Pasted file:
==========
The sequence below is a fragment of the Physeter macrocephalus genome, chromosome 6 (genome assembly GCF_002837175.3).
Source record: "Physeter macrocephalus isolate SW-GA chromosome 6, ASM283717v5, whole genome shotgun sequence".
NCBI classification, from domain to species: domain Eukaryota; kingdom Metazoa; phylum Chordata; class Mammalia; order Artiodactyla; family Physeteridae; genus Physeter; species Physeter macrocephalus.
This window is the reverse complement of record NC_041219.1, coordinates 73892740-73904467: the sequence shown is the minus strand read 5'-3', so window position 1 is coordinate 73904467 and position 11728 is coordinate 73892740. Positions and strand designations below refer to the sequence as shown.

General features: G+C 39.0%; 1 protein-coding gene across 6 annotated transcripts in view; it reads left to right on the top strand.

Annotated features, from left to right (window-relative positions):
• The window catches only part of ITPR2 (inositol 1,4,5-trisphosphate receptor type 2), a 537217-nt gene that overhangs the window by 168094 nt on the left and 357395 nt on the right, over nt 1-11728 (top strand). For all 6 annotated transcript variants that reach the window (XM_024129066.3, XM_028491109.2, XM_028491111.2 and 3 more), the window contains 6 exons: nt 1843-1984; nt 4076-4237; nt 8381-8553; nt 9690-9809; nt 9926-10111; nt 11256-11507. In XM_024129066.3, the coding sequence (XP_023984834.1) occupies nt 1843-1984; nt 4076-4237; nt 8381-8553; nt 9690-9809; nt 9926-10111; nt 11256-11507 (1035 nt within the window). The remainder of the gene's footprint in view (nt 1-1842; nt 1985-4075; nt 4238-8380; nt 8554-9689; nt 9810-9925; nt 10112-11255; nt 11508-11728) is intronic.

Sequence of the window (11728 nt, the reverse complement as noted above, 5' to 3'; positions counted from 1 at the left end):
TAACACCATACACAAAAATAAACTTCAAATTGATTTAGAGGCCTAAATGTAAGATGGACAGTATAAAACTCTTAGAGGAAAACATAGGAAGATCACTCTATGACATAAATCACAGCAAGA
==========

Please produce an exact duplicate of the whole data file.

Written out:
The sequence below is a fragment of the Physeter macrocephalus genome, chromosome 6 (genome assembly GCF_002837175.3).
Source record: "Physeter macrocephalus isolate SW-GA chromosome 6, ASM283717v5, whole genome shotgun sequence".
NCBI classification, from domain to species: domain Eukaryota; kingdom Metazoa; phylum Chordata; class Mammalia; order Artiodactyla; family Physeteridae; genus Physeter; species Physeter macrocephalus.
This window is the reverse complement of record NC_041219.1, coordinates 73892740-73904467: the sequence shown is the minus strand read 5'-3', so window position 1 is coordinate 73904467 and position 11728 is coordinate 73892740. Positions and strand designations below refer to the sequence as shown.

General features: G+C 39.0%; 1 protein-coding gene across 6 annotated transcripts in view; it reads left to right on the top strand.

Annotated features, from left to right (window-relative positions):
• The window catches only part of ITPR2 (inositol 1,4,5-trisphosphate receptor type 2), a 537217-nt gene that overhangs the window by 168094 nt on the left and 357395 nt on the right, over nt 1-11728 (top strand). For all 6 annotated transcript variants that reach the window (XM_024129066.3, XM_028491109.2, XM_028491111.2 and 3 more), the window contains 6 exons: nt 1843-1984; nt 4076-4237; nt 8381-8553; nt 9690-9809; nt 9926-10111; nt 11256-11507. In XM_024129066.3, the coding sequence (XP_023984834.1) occupies nt 1843-1984; nt 4076-4237; nt 8381-8553; nt 9690-9809; nt 9926-10111; nt 11256-11507 (1035 nt within the window). The remainder of the gene's footprint in view (nt 1-1842; nt 1985-4075; nt 4238-8380; nt 8554-9689; nt 9810-9925; nt 10112-11255; nt 11508-11728) is intronic.

Sequence of the window (11728 nt, the reverse complement as noted above, 5' to 3'; positions counted from 1 at the left end):
TAACACCATACACAAAAATAAACTTCAAATTGATTTAGAGGCCTAAATGTAAGATGGACAGTATAAAACTCTTAGAGGAAAACATAGGAAGATCACTCTATGACATAAATCACAGCAAGA